While the long-term implications of remote work are yet to be seen, over the past year it appears that working remotely has impacted each generation quite differently, according to ADP Canada’s most recent Workplace Insight Survey.
The survey, conducted by Angus Reid on behalf of ADP Canada, stressed the importance of understanding how the employee experience may differ depending on age, among many other factors, and the need for employers to adapt expectations accordingly.
Gen Z differs from other generations on hours worked and returning to the office – but all agree on stress levels
Many Canadian remote workers (44%) reported working longer hours compared to pre-pandemic times, but Gen Z remote workers (under 25 years old) have been the least likely of all generations to clock extra hours (31%). Millennial remote workers (those aged 26 to 40), on the other hand, were the most likely to report an increase in the hours of work, with nearly half (48%) reporting they are putting in more hours compared to pre-pandemic times.
When it comes to the prospect of returning to the office, the survey revealed that Gen Z remote workers are the most excited (36%) to return to the physical office, followed closely by Millennial remote workers (34%). This excitement seemed to taper off with age, with only 29 per cent of Gen X (aged 41 to 55) and 26 per cent of Baby Boomers (aged 56+) looking forward to returning to the office. Gen Z workers were also more likely (34%) to note incentives offered by employers, which could be further motivating them to return to the workplace. These include transit subsidies, a flexible schedule, free parking, and additional compensation – all of which Gen Z workers were significantly more likely to say are being offered by their organization, when compared to respondents from other generations.
One area that all generations seemed to agree upon was stress, with around four-in-ten of respondents across all age groups noting an increase in stress levels as a result of the pandemic.
“This data clearly demonstrates each generation experiences remote work differently. While stress is a common thread, younger employees show more interest in returning to the office, suggesting that they likely value face-to-face interaction and may even believe working remotely may hinder their career development, while others, in more established roles, may be thriving with remote work”, said Megha Makam, Senior Human Resources Business Advisor at ADP Canada. “It’s important to identify these generational differences and open the conversation with each employee’s experience when developing supportive programs or initiatives.”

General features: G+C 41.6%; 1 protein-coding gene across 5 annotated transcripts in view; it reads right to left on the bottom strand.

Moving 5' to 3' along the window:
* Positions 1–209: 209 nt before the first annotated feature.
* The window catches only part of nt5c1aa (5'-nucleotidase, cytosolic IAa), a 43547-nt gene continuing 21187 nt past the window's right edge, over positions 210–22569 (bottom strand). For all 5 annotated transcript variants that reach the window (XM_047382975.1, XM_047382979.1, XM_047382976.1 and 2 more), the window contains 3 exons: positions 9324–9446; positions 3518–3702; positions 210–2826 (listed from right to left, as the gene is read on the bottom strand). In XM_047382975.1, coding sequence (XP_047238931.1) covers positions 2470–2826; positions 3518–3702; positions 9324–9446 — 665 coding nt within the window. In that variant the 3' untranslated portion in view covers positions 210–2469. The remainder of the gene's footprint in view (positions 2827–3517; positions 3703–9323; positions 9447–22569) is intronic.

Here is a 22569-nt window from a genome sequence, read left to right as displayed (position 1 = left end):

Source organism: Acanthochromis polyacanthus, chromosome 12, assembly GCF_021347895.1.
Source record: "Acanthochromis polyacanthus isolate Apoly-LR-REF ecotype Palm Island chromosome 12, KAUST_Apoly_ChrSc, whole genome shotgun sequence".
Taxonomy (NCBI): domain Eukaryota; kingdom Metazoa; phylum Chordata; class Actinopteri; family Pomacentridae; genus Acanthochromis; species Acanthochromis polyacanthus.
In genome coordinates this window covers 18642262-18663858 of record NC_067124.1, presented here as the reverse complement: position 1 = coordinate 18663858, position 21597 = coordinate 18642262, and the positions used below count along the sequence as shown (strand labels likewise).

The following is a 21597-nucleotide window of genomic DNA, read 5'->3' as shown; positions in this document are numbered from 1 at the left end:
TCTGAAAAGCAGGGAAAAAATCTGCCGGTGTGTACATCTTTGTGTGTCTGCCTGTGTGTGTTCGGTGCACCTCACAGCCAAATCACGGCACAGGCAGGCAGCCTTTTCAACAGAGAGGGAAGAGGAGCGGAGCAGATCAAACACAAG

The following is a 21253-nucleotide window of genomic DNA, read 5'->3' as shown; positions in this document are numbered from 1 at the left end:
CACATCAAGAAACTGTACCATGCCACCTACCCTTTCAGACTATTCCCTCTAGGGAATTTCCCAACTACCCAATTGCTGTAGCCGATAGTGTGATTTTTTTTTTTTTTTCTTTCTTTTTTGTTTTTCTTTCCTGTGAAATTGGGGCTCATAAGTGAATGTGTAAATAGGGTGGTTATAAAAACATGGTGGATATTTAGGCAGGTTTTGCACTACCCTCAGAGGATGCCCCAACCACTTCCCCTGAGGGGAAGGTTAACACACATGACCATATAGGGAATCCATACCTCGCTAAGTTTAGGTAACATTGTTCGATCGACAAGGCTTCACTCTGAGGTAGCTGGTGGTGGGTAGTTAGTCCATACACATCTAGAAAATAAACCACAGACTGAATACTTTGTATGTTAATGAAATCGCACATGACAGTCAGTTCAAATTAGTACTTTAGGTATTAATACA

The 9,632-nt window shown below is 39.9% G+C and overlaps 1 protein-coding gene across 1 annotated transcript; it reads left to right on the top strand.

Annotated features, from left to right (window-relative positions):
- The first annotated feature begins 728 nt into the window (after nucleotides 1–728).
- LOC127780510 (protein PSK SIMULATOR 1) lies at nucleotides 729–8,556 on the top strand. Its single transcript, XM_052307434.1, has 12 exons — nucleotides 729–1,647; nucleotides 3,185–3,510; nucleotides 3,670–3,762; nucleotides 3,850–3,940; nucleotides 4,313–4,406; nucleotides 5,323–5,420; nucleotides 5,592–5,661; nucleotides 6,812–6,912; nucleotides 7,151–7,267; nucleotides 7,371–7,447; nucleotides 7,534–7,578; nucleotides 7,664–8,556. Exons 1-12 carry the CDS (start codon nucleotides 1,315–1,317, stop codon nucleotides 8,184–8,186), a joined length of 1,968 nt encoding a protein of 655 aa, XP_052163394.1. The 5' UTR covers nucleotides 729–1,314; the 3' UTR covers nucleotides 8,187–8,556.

Employee support: from flexible schedules to mental health and wellness initiatives
To support remote workers across age groups, many Canadian organizations have introduced new initiatives throughout the pandemic.
Modified schedules appear to be one of the most commonly introduced support methods across generations. When it came to fulfilling personal responsibilities during work hours, Baby Boomer remote workers were the most likely (75%) to say their employers let them work a modified schedule whenever they need to take care of personal matters, followed closely by 72 per cent of Gen X and Millennial remote workers.
Mental health and wellness support was also commonly noted among Millennials and Gen X remote workers, with nearly half (48%) of both generations saying their employers have introduced initiatives in this area during COVID-19. Gen Z remote workers, however, did not share this sentiment, with 65 per cent reporting their workplace did not introduce such initiatives during the pandemic or they were not aware of them if they did.
“So much has changed in the past year – including the way we work and the way we interact with each other,” added Makam. “The survey findings support a call to action for employers to adjust how we communicate with and support each generation of the workforce. A blanket approach simply does not work when it comes to navigating remote work.”
The generations also differed markedly when it came to how they viewed productivity and quality of work. Key findings include:
- Gen X and Baby Boomer remote workers were the most likely to report their productivity increased, with nearly half (46% and 47% respectively) noting a bump in productivity since working remotely.
- Four-in-ten (42%) of Millennial respondents also indicated an increase in the quality of their work, compared to Gen Z workers, who were the least likely to report an increase in quality of work (31%).
This online survey of 566 working Canadians working remotely, including those working full and part time, was completed between April 14th and April 15th, 2021, among members of the Angus Reid Forum. For comparison purposes, a probability sample of this size has an estimated margin of error of +/- 2.5 percentage points, 19 times out of 20.